Granted, if we wait for the glacial process of government to a) realize there is a problem and b) do something about it, it may never get solved. We will continue to lag behind other nations in broadband access and slowly see our standing in the science and technology fields drop ever lower and less and less of our citizens find themselves able to compete in the global market, much less their local one.

To that end, I don’t believe that lobbying your representatives will do much in the short term. I think we should be lobbying for both equipment and access, but I don’t believe we should put all of our eggs in one basket. This is a problem that needs a proactive solution.

That being the case what can the technology community do to address the issue?

The answer lies in using the tools we few are so privileged to have to leverage our influence. Because we are influential. People do hear us outside of our bubble. Some of us are heard more than others, but everyone has a voice and, more importantly, a network.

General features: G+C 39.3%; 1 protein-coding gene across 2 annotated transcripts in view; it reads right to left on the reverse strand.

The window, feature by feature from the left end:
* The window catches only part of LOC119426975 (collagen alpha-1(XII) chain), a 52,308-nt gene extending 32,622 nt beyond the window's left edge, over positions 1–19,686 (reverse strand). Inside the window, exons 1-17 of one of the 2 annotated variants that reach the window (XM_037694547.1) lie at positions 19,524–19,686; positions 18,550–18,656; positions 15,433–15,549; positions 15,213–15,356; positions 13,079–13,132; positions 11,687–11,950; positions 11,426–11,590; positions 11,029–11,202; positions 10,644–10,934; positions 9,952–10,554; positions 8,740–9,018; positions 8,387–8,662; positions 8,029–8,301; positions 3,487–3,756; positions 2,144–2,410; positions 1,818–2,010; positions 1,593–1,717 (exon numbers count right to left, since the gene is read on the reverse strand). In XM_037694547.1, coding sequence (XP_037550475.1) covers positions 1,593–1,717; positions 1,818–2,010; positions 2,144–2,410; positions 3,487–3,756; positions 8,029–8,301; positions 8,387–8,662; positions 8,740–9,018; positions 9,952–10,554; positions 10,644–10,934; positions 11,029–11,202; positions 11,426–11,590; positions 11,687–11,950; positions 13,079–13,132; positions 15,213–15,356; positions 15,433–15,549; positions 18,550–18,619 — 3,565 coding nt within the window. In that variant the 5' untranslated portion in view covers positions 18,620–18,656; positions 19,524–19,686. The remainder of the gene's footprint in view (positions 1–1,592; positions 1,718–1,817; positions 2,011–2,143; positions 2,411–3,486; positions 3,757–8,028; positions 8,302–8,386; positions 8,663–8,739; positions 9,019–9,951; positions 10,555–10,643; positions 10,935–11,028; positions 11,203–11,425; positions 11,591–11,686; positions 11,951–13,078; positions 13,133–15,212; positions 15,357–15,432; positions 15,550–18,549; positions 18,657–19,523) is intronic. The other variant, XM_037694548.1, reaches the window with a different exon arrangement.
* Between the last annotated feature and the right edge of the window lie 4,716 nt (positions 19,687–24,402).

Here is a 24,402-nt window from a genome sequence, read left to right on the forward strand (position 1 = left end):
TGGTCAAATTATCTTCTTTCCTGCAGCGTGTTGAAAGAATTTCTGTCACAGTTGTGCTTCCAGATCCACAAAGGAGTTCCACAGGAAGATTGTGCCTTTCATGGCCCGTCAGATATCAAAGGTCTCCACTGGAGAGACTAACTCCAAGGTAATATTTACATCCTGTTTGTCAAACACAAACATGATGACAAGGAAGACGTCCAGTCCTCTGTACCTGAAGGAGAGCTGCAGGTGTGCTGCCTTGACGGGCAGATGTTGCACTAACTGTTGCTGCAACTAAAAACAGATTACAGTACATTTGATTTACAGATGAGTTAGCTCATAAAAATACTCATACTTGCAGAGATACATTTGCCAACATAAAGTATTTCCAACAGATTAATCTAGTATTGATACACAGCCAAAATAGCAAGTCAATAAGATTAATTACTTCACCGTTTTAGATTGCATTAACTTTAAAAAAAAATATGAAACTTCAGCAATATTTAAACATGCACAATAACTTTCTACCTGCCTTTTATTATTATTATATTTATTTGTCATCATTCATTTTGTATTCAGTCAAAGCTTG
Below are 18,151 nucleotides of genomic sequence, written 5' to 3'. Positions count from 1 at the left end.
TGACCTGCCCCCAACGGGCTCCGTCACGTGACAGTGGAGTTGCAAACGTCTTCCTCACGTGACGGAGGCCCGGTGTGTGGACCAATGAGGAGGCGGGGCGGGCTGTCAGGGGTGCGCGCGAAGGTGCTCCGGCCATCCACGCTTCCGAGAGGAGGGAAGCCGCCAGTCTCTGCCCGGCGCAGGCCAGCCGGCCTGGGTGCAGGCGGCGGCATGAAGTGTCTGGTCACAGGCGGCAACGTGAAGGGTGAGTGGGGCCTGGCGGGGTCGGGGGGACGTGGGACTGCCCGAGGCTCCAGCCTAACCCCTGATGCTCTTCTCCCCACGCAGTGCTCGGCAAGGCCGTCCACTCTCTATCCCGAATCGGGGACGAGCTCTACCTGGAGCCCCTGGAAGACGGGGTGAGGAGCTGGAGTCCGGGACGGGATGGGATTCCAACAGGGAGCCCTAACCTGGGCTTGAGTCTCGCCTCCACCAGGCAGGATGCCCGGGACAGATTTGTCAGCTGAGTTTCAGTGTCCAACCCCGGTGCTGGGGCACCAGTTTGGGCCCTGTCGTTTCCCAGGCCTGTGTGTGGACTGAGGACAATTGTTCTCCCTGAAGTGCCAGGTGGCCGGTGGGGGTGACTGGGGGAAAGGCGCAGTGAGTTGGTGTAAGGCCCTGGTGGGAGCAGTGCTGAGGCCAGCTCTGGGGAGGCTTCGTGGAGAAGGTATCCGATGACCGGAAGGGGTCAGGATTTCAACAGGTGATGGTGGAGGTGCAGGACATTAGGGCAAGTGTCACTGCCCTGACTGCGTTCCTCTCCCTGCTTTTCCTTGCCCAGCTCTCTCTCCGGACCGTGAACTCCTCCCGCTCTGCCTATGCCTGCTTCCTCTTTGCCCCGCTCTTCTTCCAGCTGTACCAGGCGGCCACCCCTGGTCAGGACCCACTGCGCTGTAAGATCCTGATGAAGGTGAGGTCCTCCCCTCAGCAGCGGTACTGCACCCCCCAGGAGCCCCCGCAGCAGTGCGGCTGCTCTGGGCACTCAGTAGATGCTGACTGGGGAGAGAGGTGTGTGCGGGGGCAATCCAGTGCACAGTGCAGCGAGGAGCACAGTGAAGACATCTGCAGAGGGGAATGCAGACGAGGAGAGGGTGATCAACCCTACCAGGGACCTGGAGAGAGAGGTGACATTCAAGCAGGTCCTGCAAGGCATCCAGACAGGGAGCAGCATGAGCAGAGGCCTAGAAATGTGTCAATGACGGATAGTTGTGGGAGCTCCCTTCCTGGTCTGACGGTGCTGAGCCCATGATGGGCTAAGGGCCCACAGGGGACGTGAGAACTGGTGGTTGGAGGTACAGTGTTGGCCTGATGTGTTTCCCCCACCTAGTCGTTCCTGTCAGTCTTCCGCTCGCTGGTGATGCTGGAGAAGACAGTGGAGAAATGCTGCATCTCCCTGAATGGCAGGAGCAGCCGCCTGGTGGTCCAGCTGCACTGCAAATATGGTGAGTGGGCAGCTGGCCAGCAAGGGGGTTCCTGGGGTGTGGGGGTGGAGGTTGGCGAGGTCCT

We need to leverage that on and off line network, our social media contacts, our groups, web sites, and communities at the national and local level to exert pressure to fix this problem. Who do we exert pressure on? To a certain extent the government. To a greater extent the companies that control the access to the necessary equipment and pipelines that will get people online.

Now more than ever technology has become a basic human need. In order to compete locally and globally, people need access to a computer and to broadband Internet or they will be left behind, causing us to be left behind as a nation as well. We are the biggest users of this technology. If we organize, and speak with both our wallets and our voices, we will be heard.